As the parent of a new baby, you have a new reason to give thanks this season. You may also have some qualms about toting your little one over the river and through the woods to Grandma’s house for the big day. While babies up the cute factor for any holiday gathering, they can also usher in a new level of exhaustion and require gear you didn’t even think to bring. Here’s how to find joy as you celebrate Thanksgiving with your baby.
0-3 Months: Healthy holidays
Certain cultures dictate that new mothers and infants should stay indoors for up to three months to ward off illness and ensure good health. Turns out, this advice may not be so far off. According to Nationwide Children’s Hospital, babies born during or just before the winter months are more susceptible to viral illnesses such as influenza and respiratory syncytial virus (RSV).
Of course, skipping out on Thanksgiving dinner with relatives may not be an option. But new parents can help to ward off illness by limiting the number of people who hold their baby (perhaps to just grandparents), asking young children not to kiss baby’s face (ask them to blow kisses instead), and insisting that anyone who holds baby washes his or her hands first. Of course, parents should wash their hands frequently as well.
Ask your pediatrician about giving your baby a probiotic supplement made especially for infants; probiotics can help bolster you baby’s budding immune system and provide extra peace of mind during cold and flu season.
4-8 Months: Gear guide
New parents rarely travel light, particularly around the holidays. If you’ll celebrate Thanksgiving in someone else’s home with a baby who’s beginning to eat solids, consider whether you’ll need to bring your own high chair, infant feeding spoons, and sippy cups for the meal. If your host has no small children, it’s likely their home won’t be baby-proofed, so ask whether you should bring a baby gate, play yard, and outlet plugs for a newly-mobile little one.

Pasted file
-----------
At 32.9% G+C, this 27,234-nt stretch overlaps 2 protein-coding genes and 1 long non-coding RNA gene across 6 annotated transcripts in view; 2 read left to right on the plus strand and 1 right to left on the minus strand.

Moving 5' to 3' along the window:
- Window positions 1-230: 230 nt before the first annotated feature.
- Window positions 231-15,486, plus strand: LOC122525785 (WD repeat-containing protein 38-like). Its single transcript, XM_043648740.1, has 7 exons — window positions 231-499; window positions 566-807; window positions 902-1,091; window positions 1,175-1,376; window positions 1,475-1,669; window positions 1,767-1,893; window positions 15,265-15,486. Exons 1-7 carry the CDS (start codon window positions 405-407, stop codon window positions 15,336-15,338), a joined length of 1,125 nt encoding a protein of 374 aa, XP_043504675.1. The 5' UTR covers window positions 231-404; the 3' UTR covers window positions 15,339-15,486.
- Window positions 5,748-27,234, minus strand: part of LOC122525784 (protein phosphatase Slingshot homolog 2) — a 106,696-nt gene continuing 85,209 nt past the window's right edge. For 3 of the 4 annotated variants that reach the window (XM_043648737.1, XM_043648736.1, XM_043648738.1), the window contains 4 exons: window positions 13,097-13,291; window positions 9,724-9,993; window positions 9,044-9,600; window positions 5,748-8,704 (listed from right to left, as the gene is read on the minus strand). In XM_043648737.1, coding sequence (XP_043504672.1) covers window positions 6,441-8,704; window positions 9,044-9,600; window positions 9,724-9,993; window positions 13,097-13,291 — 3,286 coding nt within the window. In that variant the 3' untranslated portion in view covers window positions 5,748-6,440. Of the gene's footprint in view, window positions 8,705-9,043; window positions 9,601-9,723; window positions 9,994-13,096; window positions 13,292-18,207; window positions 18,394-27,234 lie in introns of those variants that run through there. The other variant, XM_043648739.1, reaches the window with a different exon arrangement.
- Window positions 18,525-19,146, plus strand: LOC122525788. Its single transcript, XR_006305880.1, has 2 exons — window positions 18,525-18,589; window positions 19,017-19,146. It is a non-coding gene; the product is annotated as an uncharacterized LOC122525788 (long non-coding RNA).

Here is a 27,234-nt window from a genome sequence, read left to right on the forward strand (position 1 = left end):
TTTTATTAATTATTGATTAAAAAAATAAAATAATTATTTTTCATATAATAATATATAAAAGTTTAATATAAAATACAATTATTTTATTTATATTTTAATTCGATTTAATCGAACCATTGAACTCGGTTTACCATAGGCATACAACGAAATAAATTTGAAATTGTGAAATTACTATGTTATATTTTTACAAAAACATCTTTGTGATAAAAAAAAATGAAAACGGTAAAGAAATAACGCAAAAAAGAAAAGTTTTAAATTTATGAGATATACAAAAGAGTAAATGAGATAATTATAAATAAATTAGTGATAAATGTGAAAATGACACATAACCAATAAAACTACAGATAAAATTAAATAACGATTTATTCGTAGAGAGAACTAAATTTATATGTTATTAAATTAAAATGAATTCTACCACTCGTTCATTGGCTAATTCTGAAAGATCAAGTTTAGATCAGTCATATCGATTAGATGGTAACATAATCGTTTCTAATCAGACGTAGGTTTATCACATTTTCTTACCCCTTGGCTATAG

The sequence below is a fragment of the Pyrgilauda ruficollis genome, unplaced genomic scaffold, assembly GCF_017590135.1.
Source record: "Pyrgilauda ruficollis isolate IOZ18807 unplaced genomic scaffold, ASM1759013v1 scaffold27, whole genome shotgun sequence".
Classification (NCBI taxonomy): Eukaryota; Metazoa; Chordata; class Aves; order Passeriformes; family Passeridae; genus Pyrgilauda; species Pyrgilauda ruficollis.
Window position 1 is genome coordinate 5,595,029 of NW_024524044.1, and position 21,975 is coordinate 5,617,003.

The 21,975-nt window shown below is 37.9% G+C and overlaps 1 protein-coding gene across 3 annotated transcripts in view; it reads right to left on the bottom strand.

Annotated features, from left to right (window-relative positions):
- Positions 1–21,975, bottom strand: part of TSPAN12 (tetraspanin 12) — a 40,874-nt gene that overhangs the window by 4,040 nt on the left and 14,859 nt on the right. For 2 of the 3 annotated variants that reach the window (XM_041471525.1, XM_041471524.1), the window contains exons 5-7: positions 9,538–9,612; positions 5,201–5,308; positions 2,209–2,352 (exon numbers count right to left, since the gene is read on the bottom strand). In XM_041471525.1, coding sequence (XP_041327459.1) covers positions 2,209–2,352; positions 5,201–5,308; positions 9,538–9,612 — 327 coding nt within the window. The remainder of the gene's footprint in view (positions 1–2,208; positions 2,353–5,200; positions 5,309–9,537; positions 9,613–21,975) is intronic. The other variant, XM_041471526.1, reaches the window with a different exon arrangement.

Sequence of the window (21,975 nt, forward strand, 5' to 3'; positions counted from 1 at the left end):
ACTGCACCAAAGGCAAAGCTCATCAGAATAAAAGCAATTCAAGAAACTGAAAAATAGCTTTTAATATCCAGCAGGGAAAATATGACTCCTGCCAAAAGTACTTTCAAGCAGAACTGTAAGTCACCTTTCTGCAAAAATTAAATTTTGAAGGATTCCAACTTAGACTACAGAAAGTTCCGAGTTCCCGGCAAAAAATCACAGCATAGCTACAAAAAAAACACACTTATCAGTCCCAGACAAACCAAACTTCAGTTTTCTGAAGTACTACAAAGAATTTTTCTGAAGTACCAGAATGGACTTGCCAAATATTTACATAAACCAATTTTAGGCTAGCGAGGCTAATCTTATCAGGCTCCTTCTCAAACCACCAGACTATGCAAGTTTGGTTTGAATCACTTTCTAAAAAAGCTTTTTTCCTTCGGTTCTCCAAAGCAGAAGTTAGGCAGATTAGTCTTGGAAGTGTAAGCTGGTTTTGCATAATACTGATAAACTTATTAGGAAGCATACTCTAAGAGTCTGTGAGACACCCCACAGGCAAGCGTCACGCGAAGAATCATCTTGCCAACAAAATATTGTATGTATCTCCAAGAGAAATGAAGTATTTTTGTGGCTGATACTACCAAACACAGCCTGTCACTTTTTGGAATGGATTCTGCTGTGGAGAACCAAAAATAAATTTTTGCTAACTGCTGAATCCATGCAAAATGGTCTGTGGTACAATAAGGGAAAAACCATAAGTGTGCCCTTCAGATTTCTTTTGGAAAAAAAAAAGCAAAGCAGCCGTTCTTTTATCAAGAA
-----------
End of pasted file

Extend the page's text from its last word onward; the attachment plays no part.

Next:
Finally, you can help ensure a safe and happy celebration for humans and furry companions by asking if your host’s pets are comfortable around babies. On the big day, keep a close watch, as yours will be nearing the tail-pulling stage.
9-12 months: Separation savvy
Nothing puts a damper on a holiday dinner faster than baby rejecting his Grandpa’s embrace or shrieking whenever a parent moves more than a couple of feet away. By nine months of age, many babies are in the throes of separation anxiety, which isn’t always convenient when you’d like to circulate at a family gathering.
And take note: The arrival of separation anxiety often coincides with the onset of stranger fear, so if it’s been awhile since baby saw Aunt Sally or Grandpa Lou, introductions may be tearful. Don’t force your child to hug or be held by others if it provokes tears; tell relatives that baby needs a few moments to warm up. Like the holiday months, this phase is temporary and passes before you know it. In the meantime, give thanks for extra snuggles from your almost-toddler this holiday.